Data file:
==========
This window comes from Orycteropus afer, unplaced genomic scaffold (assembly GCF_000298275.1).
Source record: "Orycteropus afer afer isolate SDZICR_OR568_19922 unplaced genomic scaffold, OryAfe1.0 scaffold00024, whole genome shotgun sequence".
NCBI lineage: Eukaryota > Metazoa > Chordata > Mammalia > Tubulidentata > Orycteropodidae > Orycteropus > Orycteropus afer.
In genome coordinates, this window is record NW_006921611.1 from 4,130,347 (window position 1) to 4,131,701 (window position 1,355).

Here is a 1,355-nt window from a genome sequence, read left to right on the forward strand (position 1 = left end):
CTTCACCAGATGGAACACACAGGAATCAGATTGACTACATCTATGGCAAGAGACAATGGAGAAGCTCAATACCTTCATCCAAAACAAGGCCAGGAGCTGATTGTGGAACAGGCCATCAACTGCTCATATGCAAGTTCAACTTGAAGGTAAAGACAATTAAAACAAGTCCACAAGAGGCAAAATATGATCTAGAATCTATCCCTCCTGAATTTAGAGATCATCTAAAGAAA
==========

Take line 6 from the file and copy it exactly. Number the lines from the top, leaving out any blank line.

CTTCACCAGATGGAACACACAGGAATCAGATTGACTACATCTATGGCAAGAGACAATGGAGAAGCTCAATACCTTCATCCAAAACAAGGCCAGGAGCTGATTGTGGAACAGGCCATCAACTGCTCATATGCAAGTTCAACTTGAAGGTAAAGACAATTAAAACAAGTCCACAAGAGGCAAAATATGATCTAGAATCTATCCCTCCTGAATTTAGAGATCATCTAAAGAAA